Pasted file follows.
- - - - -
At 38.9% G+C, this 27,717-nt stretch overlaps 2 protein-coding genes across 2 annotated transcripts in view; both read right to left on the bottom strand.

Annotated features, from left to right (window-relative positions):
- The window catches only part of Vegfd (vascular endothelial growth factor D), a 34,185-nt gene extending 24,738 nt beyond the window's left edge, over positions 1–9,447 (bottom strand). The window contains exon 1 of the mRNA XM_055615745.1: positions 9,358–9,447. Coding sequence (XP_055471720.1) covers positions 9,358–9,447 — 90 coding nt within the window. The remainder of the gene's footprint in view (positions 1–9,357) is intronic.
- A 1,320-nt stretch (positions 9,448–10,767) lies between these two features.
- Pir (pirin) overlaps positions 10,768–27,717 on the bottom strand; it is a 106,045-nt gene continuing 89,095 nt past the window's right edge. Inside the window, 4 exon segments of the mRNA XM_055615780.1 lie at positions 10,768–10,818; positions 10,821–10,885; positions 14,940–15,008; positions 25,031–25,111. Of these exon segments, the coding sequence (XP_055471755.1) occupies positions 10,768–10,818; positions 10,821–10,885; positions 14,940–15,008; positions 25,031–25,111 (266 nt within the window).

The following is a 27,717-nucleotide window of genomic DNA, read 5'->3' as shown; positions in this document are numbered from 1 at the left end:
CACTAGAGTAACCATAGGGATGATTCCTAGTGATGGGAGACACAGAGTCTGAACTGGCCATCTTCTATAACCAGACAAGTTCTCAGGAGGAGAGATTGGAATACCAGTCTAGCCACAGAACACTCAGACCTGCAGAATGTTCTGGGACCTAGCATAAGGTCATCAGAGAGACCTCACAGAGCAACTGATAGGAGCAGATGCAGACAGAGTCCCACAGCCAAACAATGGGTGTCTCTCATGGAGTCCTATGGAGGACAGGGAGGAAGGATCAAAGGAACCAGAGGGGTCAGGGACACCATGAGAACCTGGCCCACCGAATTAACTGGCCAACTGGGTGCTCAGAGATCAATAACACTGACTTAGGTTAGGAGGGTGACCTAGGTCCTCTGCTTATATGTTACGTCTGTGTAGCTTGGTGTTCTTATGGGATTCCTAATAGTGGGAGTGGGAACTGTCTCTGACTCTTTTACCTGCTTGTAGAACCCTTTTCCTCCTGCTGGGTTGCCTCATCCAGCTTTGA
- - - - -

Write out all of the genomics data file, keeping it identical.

At 38.9% G+C, this 27,717-nt stretch overlaps 2 protein-coding genes across 2 annotated transcripts in view; both read right to left on the bottom strand.

Annotated features, from left to right (window-relative positions):
- The window catches only part of Vegfd (vascular endothelial growth factor D), a 34,185-nt gene extending 24,738 nt beyond the window's left edge, over positions 1–9,447 (bottom strand). The window contains exon 1 of the mRNA XM_055615745.1: positions 9,358–9,447. Coding sequence (XP_055471720.1) covers positions 9,358–9,447 — 90 coding nt within the window. The remainder of the gene's footprint in view (positions 1–9,357) is intronic.
- A 1,320-nt stretch (positions 9,448–10,767) lies between these two features.
- Pir (pirin) overlaps positions 10,768–27,717 on the bottom strand; it is a 106,045-nt gene continuing 89,095 nt past the window's right edge. Inside the window, 4 exon segments of the mRNA XM_055615780.1 lie at positions 10,768–10,818; positions 10,821–10,885; positions 14,940–15,008; positions 25,031–25,111. Of these exon segments, the coding sequence (XP_055471755.1) occupies positions 10,768–10,818; positions 10,821–10,885; positions 14,940–15,008; positions 25,031–25,111 (266 nt within the window).

The following is a 27,717-nucleotide window of genomic DNA, read 5'->3' as shown; positions in this document are numbered from 1 at the left end:
CACTAGAGTAACCATAGGGATGATTCCTAGTGATGGGAGACACAGAGTCTGAACTGGCCATCTTCTATAACCAGACAAGTTCTCAGGAGGAGAGATTGGAATACCAGTCTAGCCACAGAACACTCAGACCTGCAGAATGTTCTGGGACCTAGCATAAGGTCATCAGAGAGACCTCACAGAGCAACTGATAGGAGCAGATGCAGACAGAGTCCCACAGCCAAACAATGGGTGTCTCTCATGGAGTCCTATGGAGGACAGGGAGGAAGGATCAAAGGAACCAGAGGGGTCAGGGACACCATGAGAACCTGGCCCACCGAATTAACTGGCCAACTGGGTGCTCAGAGATCAATAACACTGACTTAGGTTAGGAGGGTGACCTAGGTCCTCTGCTTATATGTTACGTCTGTGTAGCTTGGTGTTCTTATGGGATTCCTAATAGTGGGAGTGGGAACTGTCTCTGACTCTTTTACCTGCTTGTAGAACCCTTTTCCTCCTGCTGGGTTGCCTCATCCAGCTTTGA